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Social Host Immunity Saves the Day

As parents with teenagers know, leaving your children unsupervised at the house with an open liquor cabinet can be a dangerous proposition.  This inattention becomes even more problematic when the underage child invites friends over and provides alcohol to them.  Should the parents be held liable for any injuries or death sustained by a minor who was furnished alcohol by the child in the parents’ house?  In the case of Allen v. Liberman, decided June 18, 2014 in the Third Appellate District of the State of California, the court found the parents had no liability under the social host immunity statute.

In Allen, a 17-year old girl, Shelby Allen, went for a sleepover at the home of her 16-year old friend, Kayli Liberman.  After Kayli’s parents went to bed, Shelby obtained vodka from the Libermans’ bar and drank 15 shots.  She started vomiting and passed out.  Kayli propped Shelby’s head against the toilet, took Shelby’s cell phone, closed the bathroom door, and went to bed.

The next morning, Kayli informed her father they had been drinking and Shelby got sick.  Mr. Liberman went to work without checking on Shelby because his daughter had told him Shelby was “okay” and he did not want to “invade the space of a teenage female behind a closed bathroom door.”

Later that morning, another friend checked on Shelby and found Shelby unresponsive.  911 was called, but it was too late.  Shelby was pronounced dead with a blood alcohol content of .339.

Shelby’s parents sued Kayli Liberman and her parents for wrongful death.  The trial court granted the defendants’ motion for summary judgment barring the lawsuit based on the social host immunity statute.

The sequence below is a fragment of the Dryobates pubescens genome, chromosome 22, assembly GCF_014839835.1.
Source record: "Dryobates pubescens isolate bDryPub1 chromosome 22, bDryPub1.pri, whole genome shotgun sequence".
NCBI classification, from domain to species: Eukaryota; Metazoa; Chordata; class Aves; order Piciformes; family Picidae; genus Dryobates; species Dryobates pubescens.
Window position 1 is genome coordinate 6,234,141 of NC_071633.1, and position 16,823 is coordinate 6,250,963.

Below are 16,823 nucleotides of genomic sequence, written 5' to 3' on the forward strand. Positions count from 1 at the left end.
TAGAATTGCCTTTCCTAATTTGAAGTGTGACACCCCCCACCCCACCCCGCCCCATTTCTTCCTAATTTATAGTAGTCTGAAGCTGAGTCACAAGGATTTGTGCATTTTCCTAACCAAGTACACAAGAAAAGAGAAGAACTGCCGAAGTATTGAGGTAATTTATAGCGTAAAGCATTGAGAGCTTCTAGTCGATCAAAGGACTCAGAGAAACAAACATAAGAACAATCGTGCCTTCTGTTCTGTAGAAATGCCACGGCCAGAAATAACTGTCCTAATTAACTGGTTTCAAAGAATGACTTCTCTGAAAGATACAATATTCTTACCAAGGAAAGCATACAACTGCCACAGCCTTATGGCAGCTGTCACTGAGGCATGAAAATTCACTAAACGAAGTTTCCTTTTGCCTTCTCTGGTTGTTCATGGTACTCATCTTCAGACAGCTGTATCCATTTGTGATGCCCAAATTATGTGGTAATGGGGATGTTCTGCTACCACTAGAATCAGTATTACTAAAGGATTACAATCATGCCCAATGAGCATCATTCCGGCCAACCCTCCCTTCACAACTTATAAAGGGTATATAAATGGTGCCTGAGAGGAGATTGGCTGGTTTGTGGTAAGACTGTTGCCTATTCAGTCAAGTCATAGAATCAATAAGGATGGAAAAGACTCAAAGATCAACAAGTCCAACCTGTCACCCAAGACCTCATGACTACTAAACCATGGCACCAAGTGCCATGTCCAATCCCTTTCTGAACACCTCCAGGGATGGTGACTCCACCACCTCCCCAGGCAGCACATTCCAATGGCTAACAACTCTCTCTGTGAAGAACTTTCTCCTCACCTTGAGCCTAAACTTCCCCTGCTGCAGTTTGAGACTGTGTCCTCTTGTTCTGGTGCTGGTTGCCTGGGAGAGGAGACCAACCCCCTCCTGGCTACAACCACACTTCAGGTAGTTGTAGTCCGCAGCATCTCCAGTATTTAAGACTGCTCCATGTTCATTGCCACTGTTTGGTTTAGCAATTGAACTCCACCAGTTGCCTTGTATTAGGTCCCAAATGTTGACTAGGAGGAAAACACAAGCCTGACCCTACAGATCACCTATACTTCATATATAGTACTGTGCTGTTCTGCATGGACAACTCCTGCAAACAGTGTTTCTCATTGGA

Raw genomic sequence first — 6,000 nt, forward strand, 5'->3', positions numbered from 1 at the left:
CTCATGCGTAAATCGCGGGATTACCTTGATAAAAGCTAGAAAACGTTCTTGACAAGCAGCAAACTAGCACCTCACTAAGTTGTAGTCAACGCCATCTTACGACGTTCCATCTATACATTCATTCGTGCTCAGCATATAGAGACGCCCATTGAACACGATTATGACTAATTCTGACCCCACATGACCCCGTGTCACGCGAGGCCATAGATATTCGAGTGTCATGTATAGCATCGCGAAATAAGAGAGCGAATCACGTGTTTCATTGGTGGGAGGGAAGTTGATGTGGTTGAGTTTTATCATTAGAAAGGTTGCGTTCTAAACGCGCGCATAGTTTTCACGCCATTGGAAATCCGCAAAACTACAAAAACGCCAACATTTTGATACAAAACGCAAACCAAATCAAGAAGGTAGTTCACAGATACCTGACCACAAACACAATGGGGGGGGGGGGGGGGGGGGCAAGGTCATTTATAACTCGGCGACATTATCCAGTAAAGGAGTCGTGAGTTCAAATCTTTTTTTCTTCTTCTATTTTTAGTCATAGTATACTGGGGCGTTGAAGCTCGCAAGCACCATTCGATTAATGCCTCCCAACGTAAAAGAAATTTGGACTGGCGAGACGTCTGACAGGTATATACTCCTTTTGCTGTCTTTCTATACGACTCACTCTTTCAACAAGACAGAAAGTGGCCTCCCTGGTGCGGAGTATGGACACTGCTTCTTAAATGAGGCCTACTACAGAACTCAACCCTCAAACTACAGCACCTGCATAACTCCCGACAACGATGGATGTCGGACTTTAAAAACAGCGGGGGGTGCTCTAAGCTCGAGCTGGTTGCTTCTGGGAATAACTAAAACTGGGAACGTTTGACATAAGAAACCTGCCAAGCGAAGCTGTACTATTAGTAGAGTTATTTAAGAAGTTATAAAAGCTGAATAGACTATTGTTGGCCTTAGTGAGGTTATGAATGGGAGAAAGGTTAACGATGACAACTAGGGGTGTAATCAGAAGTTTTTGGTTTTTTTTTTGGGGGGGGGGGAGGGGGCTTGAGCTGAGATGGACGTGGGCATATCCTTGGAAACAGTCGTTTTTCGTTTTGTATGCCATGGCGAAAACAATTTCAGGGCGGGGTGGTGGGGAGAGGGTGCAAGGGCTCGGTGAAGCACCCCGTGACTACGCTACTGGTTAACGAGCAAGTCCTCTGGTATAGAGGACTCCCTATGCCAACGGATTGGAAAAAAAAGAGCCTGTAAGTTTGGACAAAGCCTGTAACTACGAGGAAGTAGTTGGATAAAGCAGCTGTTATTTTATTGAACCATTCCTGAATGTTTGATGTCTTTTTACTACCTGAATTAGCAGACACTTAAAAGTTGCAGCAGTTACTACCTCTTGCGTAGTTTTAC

In California, a social host who provides alcoholic beverages to a person of legal drinking age enjoys express statutory immunity from civil liability for any injury caused by the alcoholic consumer.  Civil Code §1714(b), (c).

The same protection does not apply for an adult social host who provides alcoholic beverages at the adult’s residence to a person whom the adult knows or should know is under the age of 21.  This exception to the social host immunity law renders the adult social host liable to the underage drinker or someone harmed by the underage drinker due to his or her intoxication.  Civil Code §1714(d).

On appeal, the Allens creatively attempted to bypass the social host immunity statute by arguing: (1) the Libermans’ conduct fell outside the parameters of the social host immunity statute; and (2) the social host immunity statute does not provide blanket immunity to the Libermans because they owed Shelby an independent duty of care.

In addressing the first argument, the court found it illogical to interpret the social host immunity statute in a manner that gives protection to a person for directly handing a drink to a minor, but not to a person who fails to lock up the liquor cabinet to prevent a minor from partaking in alcohol.  Thus, the court found the social host immunity statute applied to the Libermans even if they did not directly provide the alcohol to the minor, but simply failed to prevent the minor from drinking alcohol contained in their home.

As to the second argument that the Libermans owed an independent duty of care as adults to supervise a minor invitee in their home, the court reiterated the general rule that a person has no duty to come to the aid of another unless there is some special relationship between them which gives rise to a duty to act.

An exception to this rule is the “Good Samaritan” rule, where a person who elects to come to someone’s aid has a duty to exercise due care and will be held liable if his or her failure to exercise such care increases the risk of harm or the harm is suffered because of the other’s reliance upon the undertaking.

The court found no evidence Mr. and Mrs. Liberman acted as “Good Samaritans” at any point before Shelby stopped breathing.  Although a special relationship existed between the Libermans and Shelby as she was a minor invited into their home, that relationship, by itself, did not negate the statutory social host immunity.

ABOUT THE AUTHOR: Kristi Blackwell is a Partner at Tyson & Mendes.  She specializes in general liability, professional liability and business litigation. Contact Kristi at 858.459.4400 or kblackwell@tysonmendes.com.

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